Your father had to be the biggest football influence you ever had, right?

"Yes, he was.  I grew up on the sidelines, went to practices and hung out in the locker room.  I picked up towels and was a ball boy and hung out with him, his staff and the players.  He was by far the biggest influence early in my career.  I think a few people can tell you their father was their hero.  I have been surrounded by a ton of people, and I've been fortunate to have worked for some great people, but he definitely is a hero in my eyes."

Talk about yourself as a player.  How would you characterize yourself?

"I was an overachiever with limited athletic ability.  I prided myself on working hard and being tough.  My dad wouldn't play me early.  I had to wait until my senior year to actually start.  We had a lot of good players on our team.  Being the son of the head football coach, he wasn't going to put me out there unless it was clear-cut that I was the better player.  I had to sit back and wait for a while because he wasn't going to listen to parents say, 'He's playing because he's the son of the head coach.'  He was going to make sure it was clear-cut.  I saw it totally different than he obviously saw it.  It all worked out.  I guess got by on knowing the game, working hard and trying to out-work my opponent."

Was his approach something that was tough on you then, but that you appreciate after the fact?

"In my sophomore year, we moved from being in the town to living a little more out in the country.  I didn't have a car, so I had to ride with dad to school every day (laughs).  I wouldn't talk to him, all the way in and all the way home.  At that time, my mom wished that I were playing, just like all mothers feel.  I can remember my junior year, it was really tough because I wanted to play.  My mom thought I was good enough to be a starter, but he obviously didn't see it that way and stuck to his guns like a coach should.  It was a tough year, but everything worked out.  Those are all feelings we can look back now on and smile as a family."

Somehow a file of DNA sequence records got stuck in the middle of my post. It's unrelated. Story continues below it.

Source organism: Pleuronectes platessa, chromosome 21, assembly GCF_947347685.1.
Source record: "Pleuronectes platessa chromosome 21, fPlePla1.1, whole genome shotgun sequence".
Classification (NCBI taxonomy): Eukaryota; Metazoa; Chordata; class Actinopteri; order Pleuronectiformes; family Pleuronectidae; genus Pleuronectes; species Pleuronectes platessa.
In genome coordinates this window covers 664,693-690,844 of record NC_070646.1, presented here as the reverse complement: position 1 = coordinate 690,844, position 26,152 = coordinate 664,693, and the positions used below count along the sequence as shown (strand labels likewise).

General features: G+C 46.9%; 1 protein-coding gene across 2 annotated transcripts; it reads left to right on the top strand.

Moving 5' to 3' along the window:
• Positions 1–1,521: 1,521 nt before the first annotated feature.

Why did you choose the college you chose?

"I wasn't highly-recruited.  I was 155 pounds and slow.  Those weren't the traits everyone was looking for.  I had some scholarships to some small schools in Colorado – Ft. Lewis, Adams State, places like that.  I wanted to play D-1 football.  The University of Wyoming was just up the road, a couple of hours.  It was close enough that if I had to get home, I could.  It was close enough where my family could come up to watch me play.  It was far enough away, too, that I felt I was away at college.  It was a D-1 school in a highly-competitive conference at the time – BYU, Utah, Colorado State, San Diego State, Hawaii – it was a great conference.  That's why I chose it.  Bill Lewis was the head coach at the time.  Tom McMahon, God rest his soul, was the secondary coach.  They had come down and recruited Sam's high school.  My dad had the Mile High Football Camp, so a lot of those coaches had worked for my dad at camp.  Walking on there at the time, there was an unlimited number of players.  I remember showing up on campus with about 150 other walk-ons.  It was a pretty competitive situation.  I was in a line of strong safeties that was so long that I had to be 10th or 11th on the depth chart.  It was crazy but at the end of the year, there were a handful of us left.  We started with 150 walk-ons and ended with about five left standing at the end.  It's all about determination.  Determination absolutely can get you places.  You have to persevere.  I can remember going up there, seeing the numbers and seeing what the challenge was.  You always had that dream and goal.  I knew I wanted to play football at that level.  Then you get in and get discouraged because you're not playing and when you're not playing, nothing is going right.  I remember calling home and saying, 'I want to transfer.  I want to go somewhere where I can get on the field sooner.'  My dad was like, 'You're not leaving.  We said we're going to make a commitment to this thing.  You have to give it at least a year.  That's what we said we were going to do.'  Needless to say, it all worked out."

You are type of person who sticks with things and stays committed, rather than making excuses, aren't you?"Absolutely, that goes without saying.  I just look at my dad and his success.  I look at the success of the people I've been surrounded by, and the guys who I've worked for and they never used excuses.  They've always been accountable.  The time and hard work you put in and the effort you put forth at the end of the day and no matter what happens, you can look yourself in the mirror and say, 'I did everything I possibly could.'  You leave it all out there on the field and whatever happens, happens.  You don't make excuses for anything."

What was your best collegiate experience?